Outside a UCO Bank branch in the Mumbai suburb of Vile Parle hung a banner with the words “Don’t wait for cash, go digital.” Sixty six-year-old Harbans Arora scoffed at the message. “That’s all nonsense,” said the traveling salesman, filling up a deposit slip to transfer money to his family in Uttarakhand. “Only if I have no other choice will I do that. If it’s a payment of Rs 10 or Rs 20, what’s the point?”

It has been more than a month since the government announced the demonetisation of Rs 500 and Rs 1,000 notes and, subsequently, the thrust on cashless transactions, online banking and app-driven exchanges. Among the segments of people left cold by the digital drive: senior citizens.

In Dhasai village in Maharashtra’s Thane district, where cashless is bandied about as a buzzword and more than 50 traders, large and small, have acquired point of sale machines, BG More was skeptical. The retired school teacher from a neighbouring village had come to Dhasai to shop and was dismayed at the emphasis on card-based purchases. “I am an old man,” said the 75-year-old. “What will I do with a card?” He dismissed the arguments of younger men at the shop that the future of the economy was cashless. “I don’t like all this,” he said. “I simply am not in the habit.”

Last week, a picture of a retired Armyman sobbing after losing his place in a bank queue became the face of the demonetisation crisis. Like him, thousands of elderly men and women continue to brave illness and weakness to get their hands on their own money. And they are not impressed by the government’s digital drive.

After Prime Minister Narendra Modi’s demonetisation announcement on November 8, Meera Kamath made a trip to the bank in her home town near Mangalore, carrying a bundle of Rs 1,000 notes. Though she managed to get her work done after a relatively short wait of two hours, the 71-year-old, who lives alone, is dreading the next trip. Her children have been helping her get a grasp of online banking methods, but she does not relish the prospect of seeking their assistance again and again. “How can I keep asking them every day?” she asked. “Where is the time to keep asking people? They will get irritated. And will the vegetable vendor take online payment?”

Kamath added, “All this is useless for senior citizens, we are used to our old ways.”

Digital nightmare

Delhi resident Gita Vijayan has both a computer and a smartphone, and a healthy dose of scepticism regarding the gadgets. “I am not from a generation that is happy with button-pressing machines,” said the 86-year-old. “That’s too much for me.” She hasn’t touched her computer in at least two years. Online shopping is anathema. “All these words like cashless are just big words and nothing else,” she added.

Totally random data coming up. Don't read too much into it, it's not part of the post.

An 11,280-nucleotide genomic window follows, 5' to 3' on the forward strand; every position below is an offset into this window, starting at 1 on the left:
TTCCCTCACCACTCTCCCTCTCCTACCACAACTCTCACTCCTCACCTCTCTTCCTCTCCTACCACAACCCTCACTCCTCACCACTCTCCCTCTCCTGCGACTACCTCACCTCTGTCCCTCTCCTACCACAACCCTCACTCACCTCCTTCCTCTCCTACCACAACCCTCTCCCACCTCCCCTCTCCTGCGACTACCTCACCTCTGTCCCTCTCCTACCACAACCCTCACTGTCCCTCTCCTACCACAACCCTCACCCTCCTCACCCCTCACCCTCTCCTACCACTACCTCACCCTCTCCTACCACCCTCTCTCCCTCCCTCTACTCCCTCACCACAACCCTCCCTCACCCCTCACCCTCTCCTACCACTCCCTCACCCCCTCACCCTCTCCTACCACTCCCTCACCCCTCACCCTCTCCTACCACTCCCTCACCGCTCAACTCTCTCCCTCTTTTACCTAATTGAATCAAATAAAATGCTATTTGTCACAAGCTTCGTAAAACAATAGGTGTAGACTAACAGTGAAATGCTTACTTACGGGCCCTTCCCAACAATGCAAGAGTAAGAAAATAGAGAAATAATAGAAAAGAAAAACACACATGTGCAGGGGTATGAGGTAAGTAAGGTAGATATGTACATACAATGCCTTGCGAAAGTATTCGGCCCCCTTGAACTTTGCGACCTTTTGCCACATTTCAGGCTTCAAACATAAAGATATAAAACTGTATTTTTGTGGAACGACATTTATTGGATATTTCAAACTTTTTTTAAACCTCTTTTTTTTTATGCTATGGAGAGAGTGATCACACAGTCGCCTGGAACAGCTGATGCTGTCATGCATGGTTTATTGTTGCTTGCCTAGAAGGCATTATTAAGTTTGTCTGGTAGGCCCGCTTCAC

The demonetisation-induced cash crunch means that Vijayan’s twice-a-month trips to the bank have turned into twice-a-week visits, to withdraw cash to pay her five employees at home. “Going to the bank has become my main outing and it is an outing I would rather not undertake,” she said. She wondered how an app could help her pay her staff, who are not even in a position to accept cheques.

Rohitha Kamath, 71, has a debit card, but that’s as far as she will go. “I’m old fashioned, I only use cash or cheques,” she said. Every day, she has been visiting the bank – and sometimes three – withdrawing as much as the limit at the moment allows. “Modi hai hai,” she said, when asked about the government’s monetary policy. “This hasn’t been thought through.”

Another refrain among senior citizens is that their requirements are minor, so they are happy to work with just cash. “My needs are simple and small,” said V Giridhar. “I don’t go to hotels to pay big money. I only buy vegetables and have other small expenses.” He added that going digital may work for those who have large payments to make. Would it be difficult to rewire his lifestyle to be more digital? “Totally,” he said. “That would be difficult.”

Post-demonetisation, Pratap More, a doctor, has made payments via PayTM available to his patients, but most of them still prefer giving cash. “Online transactions aren’t very safe,” the 65-year-old said, adding that he too has been struggling to pick up digital fluency. “I can speak Hindi, English Gujarati and Marathi, but if you ask me to learn Kannada in a month, it will be difficult, won’t it?” he asked. “How can you make an entire population literate in a month? It is like learning a completely new language.”